Kurzsan lowered his finger, making no effort to wipe away the tears streaming down his stone-like face.
Despite internal self-warnings, Sila removed his hand from his jacket pocket and did something he had the vague hope would confuse the count; he patted him on the shoulder.
Instantly, he felt Kurzsan’s muscles tense up, and then an arm swung backwards to knock him off. He swatted it away with surprising agility, even to himself, and cemented his grip.
There was no more resistance, but no acknowledgment either.
‘I don’t suppose you give much weight to the argument of historical relativism?’ Kurzsan asked, finally brushing away the tears from his face.
‘Then you believe I am evil, singularly?’
Kurzsan put his hand on top of Sila’s and gently guided it off his shoulder and down onto his thigh
then went back to the flames.
Due to a lack of clocks in the room, Sila had no idea how much time had passed, and it was only when he remembered the existence of his phone that he was able to find out it was almost three in the morning and he’d been there for almost two hours.
Weird that I forgot about my phone, he thought, putting it back in his non-knife pocket. Must be all this historicism surrounding me. And the serial killer projecting god knows what onto that fire.
Maybe he’s got the same thing in mind for me that he had for medieval Petr?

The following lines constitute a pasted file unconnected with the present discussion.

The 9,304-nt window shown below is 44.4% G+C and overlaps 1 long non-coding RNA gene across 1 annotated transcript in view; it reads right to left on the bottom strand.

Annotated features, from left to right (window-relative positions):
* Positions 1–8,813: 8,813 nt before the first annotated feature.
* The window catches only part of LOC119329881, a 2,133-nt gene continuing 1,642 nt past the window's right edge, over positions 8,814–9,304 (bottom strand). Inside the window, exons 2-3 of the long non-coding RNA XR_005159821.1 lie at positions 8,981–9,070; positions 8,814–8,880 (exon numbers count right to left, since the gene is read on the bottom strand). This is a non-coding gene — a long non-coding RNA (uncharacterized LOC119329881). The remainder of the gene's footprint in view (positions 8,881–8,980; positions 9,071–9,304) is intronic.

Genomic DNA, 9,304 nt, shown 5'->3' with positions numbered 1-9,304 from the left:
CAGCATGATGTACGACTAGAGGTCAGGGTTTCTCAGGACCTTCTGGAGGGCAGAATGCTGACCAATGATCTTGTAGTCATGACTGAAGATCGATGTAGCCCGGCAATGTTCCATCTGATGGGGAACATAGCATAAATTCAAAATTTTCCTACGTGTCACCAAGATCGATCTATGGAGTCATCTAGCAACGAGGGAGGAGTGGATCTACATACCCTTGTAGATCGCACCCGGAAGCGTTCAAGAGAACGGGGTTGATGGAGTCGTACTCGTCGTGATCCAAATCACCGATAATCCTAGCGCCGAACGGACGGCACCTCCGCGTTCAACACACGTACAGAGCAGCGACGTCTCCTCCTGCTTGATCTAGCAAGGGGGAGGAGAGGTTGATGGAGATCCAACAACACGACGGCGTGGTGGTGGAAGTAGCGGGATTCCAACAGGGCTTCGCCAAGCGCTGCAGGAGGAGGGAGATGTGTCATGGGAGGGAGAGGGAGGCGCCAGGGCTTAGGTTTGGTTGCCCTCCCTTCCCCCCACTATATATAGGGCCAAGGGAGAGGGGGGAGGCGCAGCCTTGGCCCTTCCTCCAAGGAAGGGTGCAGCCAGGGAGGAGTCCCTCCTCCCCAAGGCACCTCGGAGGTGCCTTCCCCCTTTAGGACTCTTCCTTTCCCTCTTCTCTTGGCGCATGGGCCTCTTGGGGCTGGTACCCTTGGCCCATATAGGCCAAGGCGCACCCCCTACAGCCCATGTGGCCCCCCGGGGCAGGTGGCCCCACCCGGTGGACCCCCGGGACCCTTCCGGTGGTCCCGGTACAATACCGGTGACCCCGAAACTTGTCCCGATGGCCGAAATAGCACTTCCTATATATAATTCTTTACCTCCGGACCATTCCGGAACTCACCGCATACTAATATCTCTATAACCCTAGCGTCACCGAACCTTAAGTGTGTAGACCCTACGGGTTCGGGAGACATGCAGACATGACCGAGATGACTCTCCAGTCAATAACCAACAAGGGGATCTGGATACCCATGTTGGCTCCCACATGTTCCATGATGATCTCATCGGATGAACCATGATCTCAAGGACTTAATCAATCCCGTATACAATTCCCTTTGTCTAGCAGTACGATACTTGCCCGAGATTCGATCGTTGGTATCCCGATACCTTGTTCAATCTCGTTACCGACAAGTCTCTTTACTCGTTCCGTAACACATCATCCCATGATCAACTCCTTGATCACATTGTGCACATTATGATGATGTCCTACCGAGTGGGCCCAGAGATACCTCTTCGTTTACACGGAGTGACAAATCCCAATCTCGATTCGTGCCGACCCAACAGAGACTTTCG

There’s no law to back him up here, no sword in hand and, based on his current state and mood, no certainty that he could take me in a fight.
Sila looked up at bleak Petr, settling on two lines: one, Kurzsan dominated cos he really was a great fighter and, two, Petr didn’t fight back cos of class distinction.
No, there was a third, too: Petr wilted cos he was in love.
And a fourth: Kurzsan would kill without batting an eyelid, others wouldn’t.
How many do I qualify for? Sila wondered.
A coughing noise ruptured the flickering sound of the flames, bringing Sila back down to ground level. Somehow, at some point, using some unseen portal, Kurzsan had left the room and come back with a pile of books with no front covers.
‘Reading time,’ he said, a whole new expression on his face. Glee, if Sila had to label it.
‘What language are they in?’
‘German, mostly. Though there are several translated into English, the lingua franca of this age. Unless that has changed too?’
‘Actually, yes. It’s Slovene now.’
The Count mouthed the word back to himself, looked at his paintings in confusion for almost a full minute, then finally leaned in close and slapped Sila on the thigh, adding a laugh like a faltering chainsaw. ‘Ah, your first play. Well done.’
‘I’m glad you can take a joke.’
‘Yes, in older times, I would’ve had you flayed. But now…it is a different matter.’
‘No one to do the flaying?’